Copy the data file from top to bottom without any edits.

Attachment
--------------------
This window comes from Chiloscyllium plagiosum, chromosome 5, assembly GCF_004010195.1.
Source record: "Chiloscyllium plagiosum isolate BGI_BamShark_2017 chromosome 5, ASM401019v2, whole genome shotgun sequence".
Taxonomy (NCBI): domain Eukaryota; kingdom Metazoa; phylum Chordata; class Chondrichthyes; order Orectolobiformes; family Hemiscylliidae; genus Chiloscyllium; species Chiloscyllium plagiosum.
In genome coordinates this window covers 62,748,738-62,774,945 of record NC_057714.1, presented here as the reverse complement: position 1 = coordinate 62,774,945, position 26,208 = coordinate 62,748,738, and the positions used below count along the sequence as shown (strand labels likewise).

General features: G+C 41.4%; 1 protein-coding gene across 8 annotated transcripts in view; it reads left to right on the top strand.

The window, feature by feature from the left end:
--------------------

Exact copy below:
This window comes from Chiloscyllium plagiosum, chromosome 5, assembly GCF_004010195.1.
Source record: "Chiloscyllium plagiosum isolate BGI_BamShark_2017 chromosome 5, ASM401019v2, whole genome shotgun sequence".
Taxonomy (NCBI): domain Eukaryota; kingdom Metazoa; phylum Chordata; class Chondrichthyes; order Orectolobiformes; family Hemiscylliidae; genus Chiloscyllium; species Chiloscyllium plagiosum.
In genome coordinates this window covers 62,748,738-62,774,945 of record NC_057714.1, presented here as the reverse complement: position 1 = coordinate 62,774,945, position 26,208 = coordinate 62,748,738, and the positions used below count along the sequence as shown (strand labels likewise).

General features: G+C 41.4%; 1 protein-coding gene across 8 annotated transcripts in view; it reads left to right on the top strand.

The window, feature by feature from the left end: